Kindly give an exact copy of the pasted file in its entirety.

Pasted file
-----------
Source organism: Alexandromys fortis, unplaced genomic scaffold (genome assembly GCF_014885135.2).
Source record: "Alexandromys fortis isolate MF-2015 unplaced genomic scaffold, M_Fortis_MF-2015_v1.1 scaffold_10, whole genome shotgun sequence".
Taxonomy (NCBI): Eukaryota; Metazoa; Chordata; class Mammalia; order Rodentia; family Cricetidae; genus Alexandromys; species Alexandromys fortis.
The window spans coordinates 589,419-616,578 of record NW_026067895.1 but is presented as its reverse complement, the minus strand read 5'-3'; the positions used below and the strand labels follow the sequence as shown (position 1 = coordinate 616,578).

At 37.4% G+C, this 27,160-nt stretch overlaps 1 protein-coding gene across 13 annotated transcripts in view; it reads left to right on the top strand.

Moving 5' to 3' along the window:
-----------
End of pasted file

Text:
Source organism: Alexandromys fortis, unplaced genomic scaffold (genome assembly GCF_014885135.2).
Source record: "Alexandromys fortis isolate MF-2015 unplaced genomic scaffold, M_Fortis_MF-2015_v1.1 scaffold_10, whole genome shotgun sequence".
Taxonomy (NCBI): Eukaryota; Metazoa; Chordata; class Mammalia; order Rodentia; family Cricetidae; genus Alexandromys; species Alexandromys fortis.
The window spans coordinates 589,419-616,578 of record NW_026067895.1 but is presented as its reverse complement, the minus strand read 5'-3'; the positions used below and the strand labels follow the sequence as shown (position 1 = coordinate 616,578).

At 37.4% G+C, this 27,160-nt stretch overlaps 1 protein-coding gene across 13 annotated transcripts in view; it reads left to right on the top strand.

Moving 5' to 3' along the window: